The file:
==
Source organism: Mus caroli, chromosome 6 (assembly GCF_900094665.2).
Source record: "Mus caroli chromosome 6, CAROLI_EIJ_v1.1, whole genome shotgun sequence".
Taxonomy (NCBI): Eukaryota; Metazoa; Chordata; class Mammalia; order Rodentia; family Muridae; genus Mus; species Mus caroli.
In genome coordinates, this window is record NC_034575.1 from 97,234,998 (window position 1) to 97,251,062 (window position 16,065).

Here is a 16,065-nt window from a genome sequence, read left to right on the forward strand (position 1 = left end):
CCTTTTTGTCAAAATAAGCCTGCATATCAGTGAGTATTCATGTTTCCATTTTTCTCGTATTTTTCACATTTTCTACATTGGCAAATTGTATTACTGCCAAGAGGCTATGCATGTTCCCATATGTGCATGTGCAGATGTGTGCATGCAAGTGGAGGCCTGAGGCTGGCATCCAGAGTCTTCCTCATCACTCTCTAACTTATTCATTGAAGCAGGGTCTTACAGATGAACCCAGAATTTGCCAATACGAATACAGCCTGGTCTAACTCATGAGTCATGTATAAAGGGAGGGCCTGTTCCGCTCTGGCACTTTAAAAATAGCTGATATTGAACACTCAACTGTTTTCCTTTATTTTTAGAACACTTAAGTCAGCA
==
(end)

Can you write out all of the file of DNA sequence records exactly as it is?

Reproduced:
Source organism: Mus caroli, chromosome 6 (assembly GCF_900094665.2).
Source record: "Mus caroli chromosome 6, CAROLI_EIJ_v1.1, whole genome shotgun sequence".
Taxonomy (NCBI): Eukaryota; Metazoa; Chordata; class Mammalia; order Rodentia; family Muridae; genus Mus; species Mus caroli.
In genome coordinates, this window is record NC_034575.1 from 97,234,998 (window position 1) to 97,251,062 (window position 16,065).

Here is a 16,065-nt window from a genome sequence, read left to right on the forward strand (position 1 = left end):
CCTTTTTGTCAAAATAAGCCTGCATATCAGTGAGTATTCATGTTTCCATTTTTCTCGTATTTTTCACATTTTCTACATTGGCAAATTGTATTACTGCCAAGAGGCTATGCATGTTCCCATATGTGCATGTGCAGATGTGTGCATGCAAGTGGAGGCCTGAGGCTGGCATCCAGAGTCTTCCTCATCACTCTCTAACTTATTCATTGAAGCAGGGTCTTACAGATGAACCCAGAATTTGCCAATACGAATACAGCCTGGTCTAACTCATGAGTCATGTATAAAGGGAGGGCCTGTTCCGCTCTGGCACTTTAAAAATAGCTGATATTGAACACTCAACTGTTTTCCTTTATTTTTAGAACACTTAAGTCAGCA